A few weeks back I wrote an article about Writer’s Voice. I explained my thoughts and experiences and I gave a few examples. One thing that all of these examples had in common is that they took some liberties with what’s normally considered proper grammar.
I thought about commenting on it, but decided against it. The question of whether or not it’s okay to favor voice over grammar – or the other way around – was just too big. I worried it would over shadow all the other things I wanted to say in the article.
Instead, I’ll write about it now.
First, I’ll briefly go over what voice is, and then I’ll talk a little about the purpose of grammar. Finally, I’ll describe my thoughts on what happens when there’s a conflict between voice and grammar.
What is Writer’s Voice?
This can be a big question, so I’ll try and sum it up neatly. Essentially, your writer’s voice is how you express yourself in writing. When you speak you may prefer to use some words over others, and you may use certain expressions a lot. It’s the same in writing, and that’s your writer’s voice.
You can also expand it to encompass the things you like to include in your prose – not necessarily the topics or concepts, but what you choose to describe about a scene or a character. If you have a distinct voice, it may be recognizable to readers across multiple works. There are even writers with a voice so distinct that readers can guess the author just by reading some of their prose, without knowing where it’s from.
A lot more can be said about it, but I think you get the point. Your writer’s voice is how you handle the words of your story.
Why do we need grammar?
Do we even need grammar at all? The way I see it, the main purpose of grammar is to support clarity and understanding. If your prose is written according to some set of rules that your readers are familiar with, it makes it easier for your reader to decipher what you are trying to tell them.
Those rules are called grammar.
I found this quote by professor David Crystal which I feel sums it up nicely.
Grammar is what gives sense to language …. sentences make words yield up their meaning. Sentences actively create sense in language. And the business of the study of sentences is grammar. (Source)
When telling a story, you’ll want your readers to immerse themselves in what you’re telling them. Getting hung up on peculiarities in the wording is a very easy way to break immersion. If you stick with currently accepted grammar rules it’s less likely to happen.
Do keep in mind that following the rules doesn’t guarantee your readers will understand you. Clarity is up to the writer, but grammar is a good tool for achieving it.
Chaos vs Order (Voice vs Grammar)
So, what do you do when your writer’s voice tells you to do one thing, but it goes against the rules of grammar as you know them?
Simple answer: use your own best judgement.
Incidentally, the more complex answer is the same. You have to review what you have written, and you have to decide whether you think the reader will understand you or not. That can be a difficult decision. Don’t just assume the reader will know what you’re thinking.
There is a school of thought that can be summed up with the following statement:
As long as it’s clear what I mean it doesn’t matter how it’s written.
In principle, I can agree with this. After all, the important thing is that the reader understands what you’re trying to tell them, right?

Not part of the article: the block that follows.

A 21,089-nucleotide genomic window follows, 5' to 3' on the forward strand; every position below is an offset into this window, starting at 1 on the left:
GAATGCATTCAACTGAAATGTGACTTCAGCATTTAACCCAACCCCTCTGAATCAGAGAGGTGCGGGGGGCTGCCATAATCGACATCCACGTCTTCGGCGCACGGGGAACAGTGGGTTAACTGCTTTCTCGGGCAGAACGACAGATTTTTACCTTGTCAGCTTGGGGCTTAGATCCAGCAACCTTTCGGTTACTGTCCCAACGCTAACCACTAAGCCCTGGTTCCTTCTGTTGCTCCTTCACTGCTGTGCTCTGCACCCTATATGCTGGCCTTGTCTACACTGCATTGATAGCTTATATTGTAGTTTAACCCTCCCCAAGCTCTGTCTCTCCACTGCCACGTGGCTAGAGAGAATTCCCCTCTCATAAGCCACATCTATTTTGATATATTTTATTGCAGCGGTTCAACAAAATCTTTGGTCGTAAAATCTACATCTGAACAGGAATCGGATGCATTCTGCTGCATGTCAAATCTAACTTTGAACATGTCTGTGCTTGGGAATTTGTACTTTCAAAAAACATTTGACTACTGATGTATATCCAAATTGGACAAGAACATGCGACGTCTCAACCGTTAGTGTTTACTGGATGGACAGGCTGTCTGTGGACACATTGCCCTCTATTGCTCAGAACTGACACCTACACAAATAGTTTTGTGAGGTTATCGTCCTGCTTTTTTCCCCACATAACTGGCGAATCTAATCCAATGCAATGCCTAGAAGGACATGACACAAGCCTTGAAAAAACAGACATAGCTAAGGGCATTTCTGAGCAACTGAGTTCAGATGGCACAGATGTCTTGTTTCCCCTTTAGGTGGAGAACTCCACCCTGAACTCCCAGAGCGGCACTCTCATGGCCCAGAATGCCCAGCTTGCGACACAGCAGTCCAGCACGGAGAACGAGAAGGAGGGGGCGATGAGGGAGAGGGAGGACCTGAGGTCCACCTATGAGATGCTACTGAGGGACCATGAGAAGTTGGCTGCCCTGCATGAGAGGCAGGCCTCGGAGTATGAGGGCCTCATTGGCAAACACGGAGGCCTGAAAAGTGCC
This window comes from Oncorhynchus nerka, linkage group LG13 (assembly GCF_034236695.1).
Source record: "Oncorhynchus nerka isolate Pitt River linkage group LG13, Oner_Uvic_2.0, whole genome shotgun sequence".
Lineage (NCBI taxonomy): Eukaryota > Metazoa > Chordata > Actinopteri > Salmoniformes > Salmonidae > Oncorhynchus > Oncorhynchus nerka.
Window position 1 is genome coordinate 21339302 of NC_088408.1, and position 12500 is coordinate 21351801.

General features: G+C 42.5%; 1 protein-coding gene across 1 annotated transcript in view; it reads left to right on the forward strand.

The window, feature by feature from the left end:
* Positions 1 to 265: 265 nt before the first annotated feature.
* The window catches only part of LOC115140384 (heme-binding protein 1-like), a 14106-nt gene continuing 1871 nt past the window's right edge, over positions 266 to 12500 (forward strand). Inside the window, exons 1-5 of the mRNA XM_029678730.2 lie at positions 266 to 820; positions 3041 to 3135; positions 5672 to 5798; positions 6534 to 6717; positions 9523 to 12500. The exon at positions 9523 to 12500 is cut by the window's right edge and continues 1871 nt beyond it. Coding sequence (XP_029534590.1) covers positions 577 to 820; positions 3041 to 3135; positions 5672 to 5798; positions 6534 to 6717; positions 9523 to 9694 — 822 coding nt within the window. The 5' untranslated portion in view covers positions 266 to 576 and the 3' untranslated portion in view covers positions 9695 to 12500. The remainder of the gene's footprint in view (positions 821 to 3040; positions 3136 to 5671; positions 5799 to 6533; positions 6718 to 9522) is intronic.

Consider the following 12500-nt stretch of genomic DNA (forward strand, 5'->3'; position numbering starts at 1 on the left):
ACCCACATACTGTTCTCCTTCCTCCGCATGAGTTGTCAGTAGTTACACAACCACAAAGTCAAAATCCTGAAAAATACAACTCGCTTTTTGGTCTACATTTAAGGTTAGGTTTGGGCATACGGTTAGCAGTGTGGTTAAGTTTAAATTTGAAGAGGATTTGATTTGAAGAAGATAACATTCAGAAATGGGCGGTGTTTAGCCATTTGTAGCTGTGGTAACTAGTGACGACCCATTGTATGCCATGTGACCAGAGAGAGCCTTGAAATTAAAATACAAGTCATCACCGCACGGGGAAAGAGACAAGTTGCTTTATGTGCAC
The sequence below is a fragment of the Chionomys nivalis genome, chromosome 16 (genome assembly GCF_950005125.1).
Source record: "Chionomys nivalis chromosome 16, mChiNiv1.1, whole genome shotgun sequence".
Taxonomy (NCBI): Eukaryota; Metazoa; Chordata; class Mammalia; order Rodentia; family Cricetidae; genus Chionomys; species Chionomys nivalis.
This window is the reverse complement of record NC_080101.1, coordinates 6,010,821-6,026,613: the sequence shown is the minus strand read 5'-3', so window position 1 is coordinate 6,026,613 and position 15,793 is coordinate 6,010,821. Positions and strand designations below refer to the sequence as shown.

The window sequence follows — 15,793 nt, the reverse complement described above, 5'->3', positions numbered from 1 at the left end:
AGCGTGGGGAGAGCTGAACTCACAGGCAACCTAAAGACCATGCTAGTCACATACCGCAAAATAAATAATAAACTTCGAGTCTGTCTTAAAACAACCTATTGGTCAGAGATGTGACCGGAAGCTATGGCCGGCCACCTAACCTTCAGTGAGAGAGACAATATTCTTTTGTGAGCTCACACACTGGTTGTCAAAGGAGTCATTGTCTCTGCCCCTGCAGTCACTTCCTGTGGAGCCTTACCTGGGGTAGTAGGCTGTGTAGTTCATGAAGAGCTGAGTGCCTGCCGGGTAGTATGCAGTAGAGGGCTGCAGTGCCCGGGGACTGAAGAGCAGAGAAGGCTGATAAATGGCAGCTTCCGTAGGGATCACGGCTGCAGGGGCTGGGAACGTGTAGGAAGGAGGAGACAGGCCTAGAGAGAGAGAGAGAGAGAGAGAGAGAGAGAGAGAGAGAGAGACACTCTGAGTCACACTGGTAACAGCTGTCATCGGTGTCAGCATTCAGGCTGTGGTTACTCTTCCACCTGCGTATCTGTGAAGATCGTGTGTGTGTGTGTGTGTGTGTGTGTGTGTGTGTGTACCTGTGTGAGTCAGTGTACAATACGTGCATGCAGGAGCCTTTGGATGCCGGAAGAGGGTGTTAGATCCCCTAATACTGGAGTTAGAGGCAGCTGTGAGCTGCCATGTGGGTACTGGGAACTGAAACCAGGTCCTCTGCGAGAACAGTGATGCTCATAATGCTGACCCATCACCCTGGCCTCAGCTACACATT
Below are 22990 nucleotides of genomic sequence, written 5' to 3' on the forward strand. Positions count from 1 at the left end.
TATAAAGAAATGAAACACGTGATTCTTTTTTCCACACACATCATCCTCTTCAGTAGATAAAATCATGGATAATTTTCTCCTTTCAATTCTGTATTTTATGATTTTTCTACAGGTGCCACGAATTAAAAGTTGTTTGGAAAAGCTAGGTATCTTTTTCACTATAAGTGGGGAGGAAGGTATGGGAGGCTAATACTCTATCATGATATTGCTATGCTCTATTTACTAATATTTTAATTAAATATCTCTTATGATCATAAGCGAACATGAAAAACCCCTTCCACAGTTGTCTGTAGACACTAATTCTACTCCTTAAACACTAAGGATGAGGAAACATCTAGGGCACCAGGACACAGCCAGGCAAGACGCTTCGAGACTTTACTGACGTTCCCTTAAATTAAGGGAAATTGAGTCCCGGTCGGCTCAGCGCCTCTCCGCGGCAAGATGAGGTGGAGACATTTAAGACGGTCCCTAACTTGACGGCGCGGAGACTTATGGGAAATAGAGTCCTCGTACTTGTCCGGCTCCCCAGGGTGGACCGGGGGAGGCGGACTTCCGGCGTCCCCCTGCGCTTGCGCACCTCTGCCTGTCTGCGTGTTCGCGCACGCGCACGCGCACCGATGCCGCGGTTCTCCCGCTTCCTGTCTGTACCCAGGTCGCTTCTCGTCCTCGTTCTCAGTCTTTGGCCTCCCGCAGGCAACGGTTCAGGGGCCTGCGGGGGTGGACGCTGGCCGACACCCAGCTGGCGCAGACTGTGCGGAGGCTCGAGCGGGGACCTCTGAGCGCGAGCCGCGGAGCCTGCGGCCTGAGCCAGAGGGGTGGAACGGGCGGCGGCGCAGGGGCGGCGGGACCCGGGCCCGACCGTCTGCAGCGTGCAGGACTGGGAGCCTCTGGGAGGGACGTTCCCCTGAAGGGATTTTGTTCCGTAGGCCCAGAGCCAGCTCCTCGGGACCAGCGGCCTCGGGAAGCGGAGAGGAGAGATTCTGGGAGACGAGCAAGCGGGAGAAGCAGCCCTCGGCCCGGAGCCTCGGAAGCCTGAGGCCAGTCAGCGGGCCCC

The thing with stories is that there is more to reading them than just understanding the words on the page. I want my reader to be immersed in the story – to get lost in it and get transported to another world. This means they have to understand my words the first time they read them – without pausing to think about what they’re reading.
I think for me as a writer a better expression would be:
As long as the reader can get immersed in the story it doesn’t matter how it’s written.
This puts a bit more responsibility on me as a writer. I have to understand how readers take in the words they’re reading. I have to gauge whether the way I’m expressing myself is easily understood or not.
One way to help gauging this is to know and understand the rules of the grammar you’re using (or abusing). Why do the grammar rules tell you to write in a certain way? If you’re breaking a grammar rule, does it change the meaning of what you’re writing? Does it introduce ambiguity? Does it create confusion?
Why are you doing it?
There are a lot of questions, and some of them can be difficult to answer. Sometimes, it’s enough to go with your gut feeling, and other times that won’t cut it. When it comes to these things, there are no easy answers.
Another thing to keep in mind is that just because you’re trying to maintain a distinct writer’s voice you don’t have to go breaking grammar rules. It’s perfectly doable to stay within the rules and still put your own personal twist on what you’re writing.
In this article, I went over my definition of voice, and the reason I think it’s important to be aware of the rules for grammar. I also explained my thoughts about what to do when voice and grammar come into conflict with each other. Does this make sense to you? Do you have another opinion?
Some writers just throw the rulebook out the window and write whichever way they feel like. Sometimes it works, and sometimes it doesn’t. How do you feel about that? Have you tried it, and how did it work out?
There’s a common saying that goes somewhere along the lines of: You have to understand the rules before you can break them. Do you agree with this? If you’re not going to stick to the rules, why bother learning them in the first place?